Asia Pacific Education Review     Hybrid Journal   (Followers: 12, SJR: 0.371, h-index: 17)
Asia Pacific J. of Management     Hybrid Journal   (Followers: 15, SJR: 1.676, h-index: 50)
Asia-Pacific Education Researcher     Hybrid Journal   (Followers: 12, SJR: 0.353, h-index: 13)
Asia-Pacific Financial Markets     Hybrid Journal   (Followers: 2, SJR: 0.19, h-index: 15)
Asia-Pacific J. of Atmospheric Sciences     Hybrid Journal   (Followers: 20, SJR: 1.006, h-index: 14)
Asian Business & Management     Hybrid Journal   (Followers: 8, SJR: 0.41, h-index: 10)
Asian J. of Business Ethics     Hybrid Journal   (Followers: 7)
Asian J. of Criminology     Hybrid Journal   (Followers: 5, SJR: 0.263, h-index: 8)
AStA Advances in Statistical Analysis     Hybrid Journal   (Followers: 2, SJR: 0.681, h-index: 15)
AStA Wirtschafts- und Sozialstatistisches Archiv     Hybrid Journal   (Followers: 5, SJR: 0.195, h-index: 5)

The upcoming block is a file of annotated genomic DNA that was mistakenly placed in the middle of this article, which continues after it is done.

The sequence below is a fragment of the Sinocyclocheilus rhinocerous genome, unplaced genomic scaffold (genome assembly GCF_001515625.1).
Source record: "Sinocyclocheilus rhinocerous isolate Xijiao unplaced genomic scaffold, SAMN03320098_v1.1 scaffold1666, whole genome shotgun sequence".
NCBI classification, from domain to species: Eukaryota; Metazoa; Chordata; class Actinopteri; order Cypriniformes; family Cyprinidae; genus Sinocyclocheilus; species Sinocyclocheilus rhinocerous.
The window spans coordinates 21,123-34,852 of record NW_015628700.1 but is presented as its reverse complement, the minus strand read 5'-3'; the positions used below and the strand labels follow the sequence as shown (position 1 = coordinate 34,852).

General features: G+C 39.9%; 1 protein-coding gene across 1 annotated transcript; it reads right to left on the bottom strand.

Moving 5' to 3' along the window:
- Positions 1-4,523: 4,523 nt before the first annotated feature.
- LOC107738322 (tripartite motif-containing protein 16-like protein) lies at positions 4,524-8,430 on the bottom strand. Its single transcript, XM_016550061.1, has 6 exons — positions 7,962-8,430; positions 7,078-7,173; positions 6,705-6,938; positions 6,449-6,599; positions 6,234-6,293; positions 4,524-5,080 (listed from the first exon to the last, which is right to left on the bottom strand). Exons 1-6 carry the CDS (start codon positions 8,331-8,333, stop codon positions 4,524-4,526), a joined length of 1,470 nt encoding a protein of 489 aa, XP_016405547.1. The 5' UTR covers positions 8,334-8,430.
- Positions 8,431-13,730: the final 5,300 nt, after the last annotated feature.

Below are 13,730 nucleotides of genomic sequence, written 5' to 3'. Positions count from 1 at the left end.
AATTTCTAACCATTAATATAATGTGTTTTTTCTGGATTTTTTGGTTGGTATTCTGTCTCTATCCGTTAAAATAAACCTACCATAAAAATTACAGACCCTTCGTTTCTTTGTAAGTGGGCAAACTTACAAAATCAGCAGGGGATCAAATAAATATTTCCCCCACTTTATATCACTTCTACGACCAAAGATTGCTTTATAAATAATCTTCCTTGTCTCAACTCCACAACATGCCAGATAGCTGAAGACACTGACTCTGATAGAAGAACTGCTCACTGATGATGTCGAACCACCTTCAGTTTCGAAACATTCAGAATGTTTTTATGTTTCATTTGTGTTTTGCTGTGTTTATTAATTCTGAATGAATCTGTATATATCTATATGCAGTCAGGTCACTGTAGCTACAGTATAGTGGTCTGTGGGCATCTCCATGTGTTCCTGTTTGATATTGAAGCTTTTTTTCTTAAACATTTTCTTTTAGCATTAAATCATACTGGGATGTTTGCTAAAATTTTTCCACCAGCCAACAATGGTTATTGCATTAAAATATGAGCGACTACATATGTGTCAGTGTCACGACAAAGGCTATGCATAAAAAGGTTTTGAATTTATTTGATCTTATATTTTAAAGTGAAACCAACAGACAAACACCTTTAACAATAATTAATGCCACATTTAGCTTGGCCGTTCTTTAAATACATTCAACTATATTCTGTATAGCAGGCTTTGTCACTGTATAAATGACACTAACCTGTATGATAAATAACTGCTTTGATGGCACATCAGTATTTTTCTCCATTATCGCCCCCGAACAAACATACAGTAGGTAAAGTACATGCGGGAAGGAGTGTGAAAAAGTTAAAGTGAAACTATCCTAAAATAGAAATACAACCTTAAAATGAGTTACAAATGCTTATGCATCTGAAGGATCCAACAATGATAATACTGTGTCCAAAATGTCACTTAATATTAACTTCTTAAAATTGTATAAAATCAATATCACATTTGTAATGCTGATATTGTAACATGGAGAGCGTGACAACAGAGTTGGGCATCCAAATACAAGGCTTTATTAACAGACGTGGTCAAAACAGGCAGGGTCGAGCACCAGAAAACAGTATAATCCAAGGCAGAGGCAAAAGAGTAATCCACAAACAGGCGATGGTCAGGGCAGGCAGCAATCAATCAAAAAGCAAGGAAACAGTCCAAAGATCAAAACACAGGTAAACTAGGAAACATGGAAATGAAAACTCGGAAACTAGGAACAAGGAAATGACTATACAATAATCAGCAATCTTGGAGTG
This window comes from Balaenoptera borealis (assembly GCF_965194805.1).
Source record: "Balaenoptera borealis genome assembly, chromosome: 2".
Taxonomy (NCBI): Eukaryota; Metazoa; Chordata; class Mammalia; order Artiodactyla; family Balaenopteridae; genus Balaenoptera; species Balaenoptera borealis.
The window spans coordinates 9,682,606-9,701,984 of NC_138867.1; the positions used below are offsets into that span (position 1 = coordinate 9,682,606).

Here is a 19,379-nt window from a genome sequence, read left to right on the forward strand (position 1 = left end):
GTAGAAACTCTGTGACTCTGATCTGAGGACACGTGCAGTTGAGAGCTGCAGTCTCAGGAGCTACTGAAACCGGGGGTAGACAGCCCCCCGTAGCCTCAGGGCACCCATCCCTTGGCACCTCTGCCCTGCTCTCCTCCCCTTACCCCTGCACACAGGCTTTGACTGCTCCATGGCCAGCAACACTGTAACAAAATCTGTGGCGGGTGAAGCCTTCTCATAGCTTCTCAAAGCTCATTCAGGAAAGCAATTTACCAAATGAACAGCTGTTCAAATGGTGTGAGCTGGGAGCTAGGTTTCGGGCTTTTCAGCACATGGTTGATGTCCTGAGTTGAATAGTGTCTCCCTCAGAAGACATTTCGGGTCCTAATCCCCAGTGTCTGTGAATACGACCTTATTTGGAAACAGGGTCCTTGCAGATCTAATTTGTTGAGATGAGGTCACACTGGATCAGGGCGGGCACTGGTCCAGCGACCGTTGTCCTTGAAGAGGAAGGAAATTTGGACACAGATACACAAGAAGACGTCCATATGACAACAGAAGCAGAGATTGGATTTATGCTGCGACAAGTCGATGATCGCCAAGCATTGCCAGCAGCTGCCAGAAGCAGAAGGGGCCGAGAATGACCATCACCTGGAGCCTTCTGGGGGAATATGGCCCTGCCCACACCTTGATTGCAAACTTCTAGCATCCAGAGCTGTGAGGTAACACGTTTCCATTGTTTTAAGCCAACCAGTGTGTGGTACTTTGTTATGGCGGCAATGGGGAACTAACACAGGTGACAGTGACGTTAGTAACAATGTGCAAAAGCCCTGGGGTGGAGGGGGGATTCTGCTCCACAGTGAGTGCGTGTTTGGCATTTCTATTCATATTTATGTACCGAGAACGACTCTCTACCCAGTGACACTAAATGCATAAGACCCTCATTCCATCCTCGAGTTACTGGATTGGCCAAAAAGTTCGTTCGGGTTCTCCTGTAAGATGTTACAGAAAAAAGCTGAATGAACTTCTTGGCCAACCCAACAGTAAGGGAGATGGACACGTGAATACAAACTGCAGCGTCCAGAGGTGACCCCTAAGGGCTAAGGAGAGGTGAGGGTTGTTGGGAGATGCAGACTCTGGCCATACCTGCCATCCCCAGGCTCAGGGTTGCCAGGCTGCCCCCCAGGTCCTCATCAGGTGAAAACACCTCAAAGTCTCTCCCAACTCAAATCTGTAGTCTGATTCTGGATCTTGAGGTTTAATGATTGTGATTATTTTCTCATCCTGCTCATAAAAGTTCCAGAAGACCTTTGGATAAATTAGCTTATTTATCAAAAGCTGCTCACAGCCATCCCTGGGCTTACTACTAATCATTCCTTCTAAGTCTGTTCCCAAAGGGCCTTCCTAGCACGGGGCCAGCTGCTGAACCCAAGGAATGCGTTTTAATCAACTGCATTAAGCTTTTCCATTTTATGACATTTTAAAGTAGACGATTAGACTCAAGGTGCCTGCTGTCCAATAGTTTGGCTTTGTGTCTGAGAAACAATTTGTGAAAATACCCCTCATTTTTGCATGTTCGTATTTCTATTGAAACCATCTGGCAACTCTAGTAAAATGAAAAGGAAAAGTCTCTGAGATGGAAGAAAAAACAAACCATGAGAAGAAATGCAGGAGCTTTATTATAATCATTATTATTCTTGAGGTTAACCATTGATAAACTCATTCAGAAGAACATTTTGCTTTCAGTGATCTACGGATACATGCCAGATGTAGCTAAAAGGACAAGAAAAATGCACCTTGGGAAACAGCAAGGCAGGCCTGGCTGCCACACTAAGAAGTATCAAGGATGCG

ästhetische dermatologie & kosmetologie     Full-text available via subscription  

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Journal Cover Archives of Toxicology
  [SJR: 1.595]   [H-I: 76]   [16 followers]  Follow
    
   Hybrid Journal Hybrid journal (It can contain Open Access articles)
   ISSN (Print) 1432-0738 - ISSN (Online) 0340-5761
   Published by Springer-Verlag Homepage  [2352 journals]
  • Correction to: An appraisal of critical effect sizes for the benchmark
           dose approach to assess dose–response relationships in genetic
           toxicology
    • Authors: Andreas Zeller; Gonzalo Duran-Pacheco; Melanie Guérard
      Abstract: In the original publication, Table 1 was incorrect (differences in the numerators of the fractions). The correct version of Table 1 (sums in the numerators) is given below.
      PubDate: 2017-11-11
      DOI: 10.1007/s00204-017-2110-y
       
  • Standardisation of defined approaches for skin sensitisation testing to
           support regulatory use and international adoption: position of the
           International Cooperation on Alternative Test Methods
    • Authors: S. Casati; K. Aschberger; J. Barroso; W. Casey; I. Delgado; T. S. Kim; N. Kleinstreuer; H. Kojima; J. K. Lee; A. Lowit; H. K. Park; M. J. Régimbald-Krnel; J. Strickland; M. Whelan; Y. Yang; Valérie Zuang